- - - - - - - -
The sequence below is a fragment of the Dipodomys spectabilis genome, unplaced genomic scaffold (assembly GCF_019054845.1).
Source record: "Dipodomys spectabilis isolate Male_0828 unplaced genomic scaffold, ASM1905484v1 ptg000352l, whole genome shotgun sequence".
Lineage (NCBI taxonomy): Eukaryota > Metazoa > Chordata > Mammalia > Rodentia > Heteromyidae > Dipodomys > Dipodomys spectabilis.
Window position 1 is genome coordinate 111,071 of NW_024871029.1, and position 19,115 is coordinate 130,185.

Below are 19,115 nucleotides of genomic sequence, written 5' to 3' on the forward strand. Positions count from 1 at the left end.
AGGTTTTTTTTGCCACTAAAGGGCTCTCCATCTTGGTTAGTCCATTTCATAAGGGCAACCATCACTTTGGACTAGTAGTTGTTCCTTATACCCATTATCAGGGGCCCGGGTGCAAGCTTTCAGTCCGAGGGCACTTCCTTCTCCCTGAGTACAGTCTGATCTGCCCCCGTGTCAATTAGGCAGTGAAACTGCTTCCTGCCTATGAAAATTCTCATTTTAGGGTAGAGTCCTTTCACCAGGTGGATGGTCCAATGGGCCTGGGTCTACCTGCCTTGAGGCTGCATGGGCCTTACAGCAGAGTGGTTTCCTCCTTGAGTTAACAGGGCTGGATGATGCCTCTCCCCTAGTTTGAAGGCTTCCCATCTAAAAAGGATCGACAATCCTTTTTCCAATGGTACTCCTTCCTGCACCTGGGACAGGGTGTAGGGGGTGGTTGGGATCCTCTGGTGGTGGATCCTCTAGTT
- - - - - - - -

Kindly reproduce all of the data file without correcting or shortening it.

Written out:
The sequence below is a fragment of the Dipodomys spectabilis genome, unplaced genomic scaffold (assembly GCF_019054845.1).
Source record: "Dipodomys spectabilis isolate Male_0828 unplaced genomic scaffold, ASM1905484v1 ptg000352l, whole genome shotgun sequence".
Lineage (NCBI taxonomy): Eukaryota > Metazoa > Chordata > Mammalia > Rodentia > Heteromyidae > Dipodomys > Dipodomys spectabilis.
Window position 1 is genome coordinate 111,071 of NW_024871029.1, and position 19,115 is coordinate 130,185.

Below are 19,115 nucleotides of genomic sequence, written 5' to 3' on the forward strand. Positions count from 1 at the left end.
AGGTTTTTTTTGCCACTAAAGGGCTCTCCATCTTGGTTAGTCCATTTCATAAGGGCAACCATCACTTTGGACTAGTAGTTGTTCCTTATACCCATTATCAGGGGCCCGGGTGCAAGCTTTCAGTCCGAGGGCACTTCCTTCTCCCTGAGTACAGTCTGATCTGCCCCCGTGTCAATTAGGCAGTGAAACTGCTTCCTGCCTATGAAAATTCTCATTTTAGGGTAGAGTCCTTTCACCAGGTGGATGGTCCAATGGGCCTGGGTCTACCTGCCTTGAGGCTGCATGGGCCTTACAGCAGAGTGGTTTCCTCCTTGAGTTAACAGGGCTGGATGATGCCTCTCCCCTAGTTTGAAGGCTTCCCATCTAAAAAGGATCGACAATCCTTTTTCCAATGGTACTCCTTCCTGCACCTGGGACAGGGTGTAGGGGGTGGTTGGGATCCTCTGGTGGTGGATCCTCTAGTT